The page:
Аdelchi Serena (27 December 1895 – 29 January 1970) was an Italian government official and Fascist politician. He was Party Secretary of the National Fascist Party (Partito Nazionale Fascista, or PNF) from October 1940 until December 1941.

Alberto De Stefani

Alberto De Stefani (1879–1969) was an Italian politician and economist. Coming from a background in liberalism to Benito Mussolini's fascism, De Stefani was in charge of Italian economics from 1922 to 1925. His time in charge was characterized by laissez-faire ideals.

Aldo Finzi (politician)

Aldo Finzi (Legnago, April 20, 1891 – Rome, March 24, 1944) was a Jewish-Italian politician.

Finzi started out his political career as an alderman in Badia Polesine. At the end of First World War, he was one of the fighter pilots in Gabriele D'Annunzio's campaign to drop propaganda leaflets over Vienna, Austria. Afterwards, he studied law in Ferrara. In 1921, he was one of the nine Jewish deputies elected to parliament for the Fasci italiani di combattimento.Finzi had to resign as under-secretary of the interior, when in 1924, the Socialist deputy Giacomo Matteotti was murdered. From 1925 to 1928, he was president of the Italian National Olympic Committee. He would leave the chamber of deputies in 1928. He became a fierce opponent of the fascist racial laws of 1938. After deposition of Mussolini by the Grand Council of Fascism Finzi became engaged in the resistance struggle against the German occupying forces. In February 1944, he had been captured by the SS and identified as an opponent of the German Occupation of Italy. In retaliation for a bomb attack which claimed the lives of 33 members of the German Polizeiregiment Bozen on March 23, he with 330 other Italians became victims of the Ardeatine massacre in March 24, 1944.

Carlo Alberto Biggini

Carlo Alberto Biggini (December 9, 1902 – November 19, 1945) was an Italian fascist politician who served as Minister of Education before and after proclamation of the Italian Social Republic under Benito Mussolini.

Cesare Maria De Vecchi

Cesare Maria De Vecchi, 1st Conte di Val Cismon (14 November 1884 – 23 June 1959) was an Italian soldier, colonial administrator and Fascist politician.

Chamber of Fasci and Corporations

Chamber of Fasci and Corporations (Italian: Camera dei Fasci e delle Corporazioni) was the lower house of the legislature of the Kingdom of Italy from March 23, 1939 to August 2, 1943, during the height of the regime of Benito Mussolini's National Fascist Party.

Fall of the Fascist regime in Italy

The fall of the Fascist regime in Italy, also known in Italy as 25 Luglio (Venticinque Luglio, pronounced [ˌventiˈtʃiŋkwe ˈluʎʎo]; Italian for "25 July"), came as a result of parallel plots led respectively by Count Dino Grandi and King Victor Emmanuel III during the spring and summer of 1943, culminating with a successful vote of no confidence against the Prime Minister Benito Mussolini at the meeting of the Grand Council of Fascism on 24–25 July 1943. As a result, new government was established, putting an end to the 21 years of Fascist rule in Italy, and Mussolini was placed under arrest.

Gerarca

Gerarca (plural: gerarchi; Italian for "Member of a hierarchy") was a term used during the Fascist rule in Italy to refer to a member of the National Fascist Party (PNF).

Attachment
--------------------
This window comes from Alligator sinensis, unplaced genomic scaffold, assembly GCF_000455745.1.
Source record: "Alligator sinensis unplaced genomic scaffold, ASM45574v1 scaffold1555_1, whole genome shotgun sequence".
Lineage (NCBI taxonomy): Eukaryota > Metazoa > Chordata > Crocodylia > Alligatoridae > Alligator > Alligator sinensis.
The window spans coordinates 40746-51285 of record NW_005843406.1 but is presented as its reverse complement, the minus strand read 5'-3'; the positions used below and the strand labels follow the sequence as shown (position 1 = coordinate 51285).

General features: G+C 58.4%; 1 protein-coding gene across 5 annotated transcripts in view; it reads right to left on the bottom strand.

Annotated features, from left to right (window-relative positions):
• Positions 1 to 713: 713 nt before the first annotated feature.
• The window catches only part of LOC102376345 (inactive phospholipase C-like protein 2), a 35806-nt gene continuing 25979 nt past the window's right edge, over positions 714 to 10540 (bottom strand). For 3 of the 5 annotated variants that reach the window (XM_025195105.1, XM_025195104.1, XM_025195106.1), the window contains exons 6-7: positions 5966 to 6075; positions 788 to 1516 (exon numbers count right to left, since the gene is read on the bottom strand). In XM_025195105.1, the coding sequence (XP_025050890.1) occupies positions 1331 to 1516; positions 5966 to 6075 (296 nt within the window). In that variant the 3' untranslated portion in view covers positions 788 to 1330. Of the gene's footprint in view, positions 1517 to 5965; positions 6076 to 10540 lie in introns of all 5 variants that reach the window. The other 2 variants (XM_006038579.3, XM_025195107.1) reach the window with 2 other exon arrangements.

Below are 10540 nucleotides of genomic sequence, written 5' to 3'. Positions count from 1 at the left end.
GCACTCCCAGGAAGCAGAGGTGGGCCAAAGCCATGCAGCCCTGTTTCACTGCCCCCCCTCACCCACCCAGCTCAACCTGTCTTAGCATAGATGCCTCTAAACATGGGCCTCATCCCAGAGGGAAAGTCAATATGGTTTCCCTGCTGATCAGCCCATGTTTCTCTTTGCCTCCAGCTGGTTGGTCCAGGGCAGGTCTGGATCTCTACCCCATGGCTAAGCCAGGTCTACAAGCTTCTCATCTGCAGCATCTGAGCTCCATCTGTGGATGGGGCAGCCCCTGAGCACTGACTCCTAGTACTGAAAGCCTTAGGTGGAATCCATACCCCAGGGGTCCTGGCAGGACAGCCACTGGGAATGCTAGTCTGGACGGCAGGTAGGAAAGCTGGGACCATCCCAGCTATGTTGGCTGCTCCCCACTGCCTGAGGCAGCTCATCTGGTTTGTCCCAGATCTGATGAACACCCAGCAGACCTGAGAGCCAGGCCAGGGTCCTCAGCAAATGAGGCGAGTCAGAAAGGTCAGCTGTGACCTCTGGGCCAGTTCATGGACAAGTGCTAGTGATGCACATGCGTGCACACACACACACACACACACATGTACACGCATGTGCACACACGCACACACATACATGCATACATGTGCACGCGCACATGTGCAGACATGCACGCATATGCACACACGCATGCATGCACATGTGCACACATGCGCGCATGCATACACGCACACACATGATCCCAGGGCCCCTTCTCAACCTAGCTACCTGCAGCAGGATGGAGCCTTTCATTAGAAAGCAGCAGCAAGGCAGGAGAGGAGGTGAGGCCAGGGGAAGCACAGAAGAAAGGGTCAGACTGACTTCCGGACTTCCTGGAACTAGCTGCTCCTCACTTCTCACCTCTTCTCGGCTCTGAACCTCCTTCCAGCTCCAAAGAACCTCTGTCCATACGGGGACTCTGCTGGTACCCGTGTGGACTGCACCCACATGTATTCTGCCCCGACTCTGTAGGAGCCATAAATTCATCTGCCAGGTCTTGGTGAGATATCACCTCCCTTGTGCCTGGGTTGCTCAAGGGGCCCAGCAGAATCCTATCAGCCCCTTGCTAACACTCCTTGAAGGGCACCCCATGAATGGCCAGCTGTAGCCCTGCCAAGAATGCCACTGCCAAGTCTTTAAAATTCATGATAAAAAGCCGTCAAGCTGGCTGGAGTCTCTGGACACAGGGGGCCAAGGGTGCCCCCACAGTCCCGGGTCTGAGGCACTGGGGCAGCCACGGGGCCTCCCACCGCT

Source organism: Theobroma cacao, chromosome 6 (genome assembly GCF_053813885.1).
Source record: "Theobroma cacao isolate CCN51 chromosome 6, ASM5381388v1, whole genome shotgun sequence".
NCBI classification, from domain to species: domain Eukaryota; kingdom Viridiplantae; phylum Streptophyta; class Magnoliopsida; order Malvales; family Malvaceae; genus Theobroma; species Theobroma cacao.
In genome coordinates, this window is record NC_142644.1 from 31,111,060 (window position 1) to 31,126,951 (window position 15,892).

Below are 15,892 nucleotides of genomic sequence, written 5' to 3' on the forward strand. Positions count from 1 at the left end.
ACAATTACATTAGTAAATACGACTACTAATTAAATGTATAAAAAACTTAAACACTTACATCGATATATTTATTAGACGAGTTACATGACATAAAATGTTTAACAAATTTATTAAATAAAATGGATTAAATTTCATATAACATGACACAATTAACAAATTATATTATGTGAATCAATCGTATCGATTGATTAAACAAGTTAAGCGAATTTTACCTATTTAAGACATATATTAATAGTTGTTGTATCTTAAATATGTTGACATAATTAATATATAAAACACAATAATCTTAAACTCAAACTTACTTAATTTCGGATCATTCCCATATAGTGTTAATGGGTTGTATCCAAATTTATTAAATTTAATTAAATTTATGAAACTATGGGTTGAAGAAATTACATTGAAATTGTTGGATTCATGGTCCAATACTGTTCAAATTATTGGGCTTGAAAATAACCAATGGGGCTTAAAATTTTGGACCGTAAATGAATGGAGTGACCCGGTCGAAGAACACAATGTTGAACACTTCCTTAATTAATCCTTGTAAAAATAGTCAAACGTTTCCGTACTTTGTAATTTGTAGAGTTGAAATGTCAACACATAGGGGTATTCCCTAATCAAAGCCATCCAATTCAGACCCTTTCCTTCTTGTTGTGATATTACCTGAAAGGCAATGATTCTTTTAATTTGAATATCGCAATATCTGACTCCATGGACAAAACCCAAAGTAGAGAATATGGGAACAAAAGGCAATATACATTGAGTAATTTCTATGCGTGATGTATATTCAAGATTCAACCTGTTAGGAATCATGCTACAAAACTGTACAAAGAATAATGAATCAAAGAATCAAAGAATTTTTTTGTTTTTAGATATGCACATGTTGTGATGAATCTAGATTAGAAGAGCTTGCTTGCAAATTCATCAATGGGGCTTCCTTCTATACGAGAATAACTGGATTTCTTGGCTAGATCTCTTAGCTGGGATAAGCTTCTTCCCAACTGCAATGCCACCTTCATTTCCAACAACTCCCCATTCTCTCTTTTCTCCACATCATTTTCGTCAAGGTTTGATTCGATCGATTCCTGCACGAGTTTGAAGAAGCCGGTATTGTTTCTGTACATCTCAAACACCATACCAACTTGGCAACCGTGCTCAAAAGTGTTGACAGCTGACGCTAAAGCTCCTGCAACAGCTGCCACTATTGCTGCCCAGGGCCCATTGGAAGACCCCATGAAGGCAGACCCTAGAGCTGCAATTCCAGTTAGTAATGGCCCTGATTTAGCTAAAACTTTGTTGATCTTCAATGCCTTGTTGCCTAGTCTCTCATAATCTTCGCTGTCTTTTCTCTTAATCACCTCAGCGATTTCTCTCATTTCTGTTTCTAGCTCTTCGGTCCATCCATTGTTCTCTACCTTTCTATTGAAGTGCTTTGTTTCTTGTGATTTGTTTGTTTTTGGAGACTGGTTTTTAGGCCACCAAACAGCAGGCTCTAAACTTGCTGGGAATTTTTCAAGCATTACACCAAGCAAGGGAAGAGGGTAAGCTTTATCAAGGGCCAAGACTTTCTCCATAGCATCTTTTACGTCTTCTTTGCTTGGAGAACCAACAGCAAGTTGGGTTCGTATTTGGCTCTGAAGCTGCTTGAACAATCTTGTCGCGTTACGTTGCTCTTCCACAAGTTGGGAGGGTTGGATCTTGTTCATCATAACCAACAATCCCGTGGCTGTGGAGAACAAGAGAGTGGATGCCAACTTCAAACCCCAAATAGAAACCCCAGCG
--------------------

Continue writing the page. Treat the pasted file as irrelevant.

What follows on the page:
The highest gerarchi, up to the Federal Secretary, were members of the National Council of the PNF and of the Chamber of Fasci and Corporations. The secretary and members of the National Directorate of the PNF were members of the Grand Council of Fascism.

A Ras (from the homonymous Ethiopian title) was a gerarca dominating in one province. So, for example, Italo Balbo was the Ras of Ferrara, and Roberto Farinacci the Ras of Cremona.

Giacomo Suardo

Giacomo Suardo (25 August 1883 – 20 May 1947) was an Italian lawyer and politician. He served as President of the Italian Senate from 1939 to 1943.

Grand Council

Grand Council may refer to:

Grand Council (Qing dynasty), an important policy-making body in the Qing Empire

Great Council of Venice, legislative body that existed from 1172 to 1797

Grand Conseil, two institutions during the Ancien Régime in France

Grand Council (Switzerland), a unicameral legislative style adopted by a number of cantons in Switzerland

Grand Council of Fascism, the main body of Mussolini's Fascist government in Italy

Grand Council of the Crees, the political body that represents the approximately 14,000 Crees of the James Bay and Nunavik regions

Grand Council (Mi'kmaq)

Grand Council on the Auglaize River 1792, and again in 1793, by the Western Confederacy during the Northwest Indian War

Guido Jung

Guido Jung (February 2, 1876 – December 25, 1949) was a successful Jewish-born Italian banker and merchant from Sicily, who later converted to Catholicism.

He was a member of the Grand Council of Fascism and served as Italian Minister of Finance from 1932-35 under Benito Mussolini. Jung was an important player in international finance during the interwar period, leading Italian negotiations with the United States over tariff questions, heading Italo-German economic talks with Hermann Göring, and representing Italy at the London Economic Conference during which he was heralded in press reports for his diplomatic tact.

Jung was ultimately sidelined by Mussolini due to his Jewish heritage, despite reports from the Organization for Vigilance and Repression of Anti-Fascism that described him as a disciplined and loyal fascist. After the surrender of Italy, Jung briefly served as finance minister a second time – in 1944 – under Pietro Badoglio but was dismissed after three months following allegations concerning the extent and depth of his roots in the National Fascist Party. Though a fanatical fascist, Jung drew a sharp distinction between fascism and Nazism, once comparing the Nazi Party to a baby and later reportedly calling Adolf Hitler a "blockhead".